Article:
Armed men killed 12 people in villages in Central African Republic, local officials said on Sunday, in the first violence since Faustin-Archange Touadera was confirmed as president last Tuesday after an election many hoped would help end attacks.
The attacks took place near the central town of Bambari and were likely linked to livestock rustling or an inter-ethnic dispute involving the Peuhl, or Fulani, ethnic group, the officials said.
The violence did not appear directly connected to the political, communal and religious killings involving militia groups that since 2013 have left thousands dead, forced many more to flee their homes and left the northern half of the country effectively partitioned.
In the latest attack late on Saturday, six people were killed in three different villages, the authorities said.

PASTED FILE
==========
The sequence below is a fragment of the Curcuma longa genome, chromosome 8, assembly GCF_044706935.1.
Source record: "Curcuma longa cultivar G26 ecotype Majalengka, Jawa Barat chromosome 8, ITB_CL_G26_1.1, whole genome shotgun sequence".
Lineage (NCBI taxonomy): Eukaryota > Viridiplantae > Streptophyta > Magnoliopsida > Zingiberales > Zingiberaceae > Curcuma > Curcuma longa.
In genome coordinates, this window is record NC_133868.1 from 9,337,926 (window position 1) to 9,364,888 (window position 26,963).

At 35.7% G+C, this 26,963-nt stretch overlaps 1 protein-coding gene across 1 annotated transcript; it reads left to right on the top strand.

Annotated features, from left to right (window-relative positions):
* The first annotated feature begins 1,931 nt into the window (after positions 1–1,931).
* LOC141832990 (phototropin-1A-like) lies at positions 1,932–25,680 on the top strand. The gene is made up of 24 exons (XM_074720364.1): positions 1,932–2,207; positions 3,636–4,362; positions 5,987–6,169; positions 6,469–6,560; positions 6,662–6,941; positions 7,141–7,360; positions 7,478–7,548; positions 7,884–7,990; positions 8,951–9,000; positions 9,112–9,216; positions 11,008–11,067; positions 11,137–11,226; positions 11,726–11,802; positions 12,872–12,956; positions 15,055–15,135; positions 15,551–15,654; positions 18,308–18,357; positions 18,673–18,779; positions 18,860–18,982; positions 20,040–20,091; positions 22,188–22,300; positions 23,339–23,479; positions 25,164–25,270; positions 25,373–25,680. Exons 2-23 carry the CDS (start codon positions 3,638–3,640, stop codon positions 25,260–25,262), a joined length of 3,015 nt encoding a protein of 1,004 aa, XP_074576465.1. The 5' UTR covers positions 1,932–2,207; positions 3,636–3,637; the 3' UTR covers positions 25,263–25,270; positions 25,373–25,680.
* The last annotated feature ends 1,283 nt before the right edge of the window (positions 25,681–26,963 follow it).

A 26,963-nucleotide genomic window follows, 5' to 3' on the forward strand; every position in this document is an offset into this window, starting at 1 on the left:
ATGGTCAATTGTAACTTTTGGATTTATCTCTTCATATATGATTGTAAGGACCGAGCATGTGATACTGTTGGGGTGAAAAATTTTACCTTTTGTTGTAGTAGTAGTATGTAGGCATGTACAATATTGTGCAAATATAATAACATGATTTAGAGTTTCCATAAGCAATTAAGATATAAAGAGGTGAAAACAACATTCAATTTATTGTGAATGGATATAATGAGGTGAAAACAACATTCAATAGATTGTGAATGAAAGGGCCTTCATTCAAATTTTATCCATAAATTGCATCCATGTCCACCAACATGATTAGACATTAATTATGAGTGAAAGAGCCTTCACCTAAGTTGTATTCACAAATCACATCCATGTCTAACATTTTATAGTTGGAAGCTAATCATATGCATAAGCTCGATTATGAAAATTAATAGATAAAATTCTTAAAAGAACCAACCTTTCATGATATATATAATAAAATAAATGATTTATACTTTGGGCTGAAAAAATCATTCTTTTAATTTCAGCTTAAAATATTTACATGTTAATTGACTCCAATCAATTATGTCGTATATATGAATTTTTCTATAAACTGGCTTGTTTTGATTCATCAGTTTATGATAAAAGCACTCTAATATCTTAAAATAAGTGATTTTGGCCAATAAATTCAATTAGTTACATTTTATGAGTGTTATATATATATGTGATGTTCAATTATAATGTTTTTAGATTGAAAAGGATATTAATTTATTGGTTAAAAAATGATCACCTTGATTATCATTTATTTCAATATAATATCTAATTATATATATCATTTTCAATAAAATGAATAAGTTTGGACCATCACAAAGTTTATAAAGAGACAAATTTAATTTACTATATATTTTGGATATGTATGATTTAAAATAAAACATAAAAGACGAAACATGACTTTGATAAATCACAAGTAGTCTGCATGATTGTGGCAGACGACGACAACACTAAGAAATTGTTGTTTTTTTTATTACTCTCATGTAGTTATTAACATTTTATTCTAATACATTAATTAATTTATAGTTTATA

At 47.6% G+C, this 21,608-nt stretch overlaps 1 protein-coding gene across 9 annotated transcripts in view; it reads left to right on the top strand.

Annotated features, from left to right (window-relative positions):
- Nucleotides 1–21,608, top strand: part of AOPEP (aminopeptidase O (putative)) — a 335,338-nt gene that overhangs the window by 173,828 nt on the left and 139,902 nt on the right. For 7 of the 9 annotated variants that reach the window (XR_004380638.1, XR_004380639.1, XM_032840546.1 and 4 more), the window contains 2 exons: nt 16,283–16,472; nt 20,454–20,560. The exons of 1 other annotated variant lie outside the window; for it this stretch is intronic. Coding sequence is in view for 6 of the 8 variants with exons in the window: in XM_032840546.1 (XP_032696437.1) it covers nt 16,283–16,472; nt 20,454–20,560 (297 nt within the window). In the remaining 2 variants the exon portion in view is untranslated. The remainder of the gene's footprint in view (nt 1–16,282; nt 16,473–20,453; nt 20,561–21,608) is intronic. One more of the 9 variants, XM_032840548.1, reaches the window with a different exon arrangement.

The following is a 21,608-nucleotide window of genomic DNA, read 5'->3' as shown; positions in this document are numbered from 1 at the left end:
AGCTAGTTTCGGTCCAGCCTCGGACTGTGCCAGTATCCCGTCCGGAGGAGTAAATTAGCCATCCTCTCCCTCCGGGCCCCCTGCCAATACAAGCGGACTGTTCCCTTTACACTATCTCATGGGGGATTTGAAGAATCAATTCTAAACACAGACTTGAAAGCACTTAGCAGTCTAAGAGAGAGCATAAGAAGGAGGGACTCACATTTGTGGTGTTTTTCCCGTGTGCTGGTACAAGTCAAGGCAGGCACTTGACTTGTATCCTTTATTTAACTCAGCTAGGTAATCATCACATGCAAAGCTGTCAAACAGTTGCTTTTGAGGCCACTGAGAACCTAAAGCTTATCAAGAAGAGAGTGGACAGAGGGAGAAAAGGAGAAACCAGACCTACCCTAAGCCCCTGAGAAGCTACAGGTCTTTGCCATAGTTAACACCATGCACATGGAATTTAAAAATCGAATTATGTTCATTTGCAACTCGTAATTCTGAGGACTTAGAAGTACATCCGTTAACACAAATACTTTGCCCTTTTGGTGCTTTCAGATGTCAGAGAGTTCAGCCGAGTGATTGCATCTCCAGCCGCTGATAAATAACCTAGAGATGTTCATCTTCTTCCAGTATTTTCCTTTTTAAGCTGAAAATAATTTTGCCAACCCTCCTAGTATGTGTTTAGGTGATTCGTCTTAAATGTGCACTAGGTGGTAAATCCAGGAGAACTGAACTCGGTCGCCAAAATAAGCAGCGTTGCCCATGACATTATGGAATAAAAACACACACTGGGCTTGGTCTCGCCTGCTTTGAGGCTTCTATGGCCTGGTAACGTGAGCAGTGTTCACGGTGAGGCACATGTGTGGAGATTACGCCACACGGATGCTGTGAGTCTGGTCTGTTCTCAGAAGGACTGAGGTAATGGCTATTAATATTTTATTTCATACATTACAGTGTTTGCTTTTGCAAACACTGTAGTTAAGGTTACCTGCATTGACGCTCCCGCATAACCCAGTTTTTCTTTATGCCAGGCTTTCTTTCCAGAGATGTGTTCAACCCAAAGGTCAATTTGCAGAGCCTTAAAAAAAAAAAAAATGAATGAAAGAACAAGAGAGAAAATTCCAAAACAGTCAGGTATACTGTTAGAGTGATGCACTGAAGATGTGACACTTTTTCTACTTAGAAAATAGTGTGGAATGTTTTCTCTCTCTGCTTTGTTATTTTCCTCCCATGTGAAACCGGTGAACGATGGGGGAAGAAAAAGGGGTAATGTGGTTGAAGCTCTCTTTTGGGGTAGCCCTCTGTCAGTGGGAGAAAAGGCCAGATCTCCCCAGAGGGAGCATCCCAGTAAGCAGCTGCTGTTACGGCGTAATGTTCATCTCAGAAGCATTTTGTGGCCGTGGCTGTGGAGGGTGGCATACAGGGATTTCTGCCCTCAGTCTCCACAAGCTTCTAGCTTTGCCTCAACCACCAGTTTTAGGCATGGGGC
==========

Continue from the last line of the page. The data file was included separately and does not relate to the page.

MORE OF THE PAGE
"Three women from the same family had their throats slit six kilometres (four miles) from the town," Amassaka Topi, a local counsellor and youth leader in Bambari told Reuters by telephone.
The constitutional court confirmed former mathematics professor Touadera's victory on Tuesday following a run-off election on Feb. 14., setting the stage for him to be sworn in later on March 25.
Touadera has pledged to make peace and disarmament his priorities.
Bambari has seen numerous attacks in the last year despite the presence of U.N. peacekeepers. The United Nations designated it a weapons-free zone last September, but the former rebel group called the Seleka and the anti-Balaka militia retain an armed presence in the town.
The country suffered the worst crisis in its history in early 2013 when the mainly Muslim Seleka fighters toppled the then president. Christian so-called anti-Balaka militias responded by attacking the Muslim minority.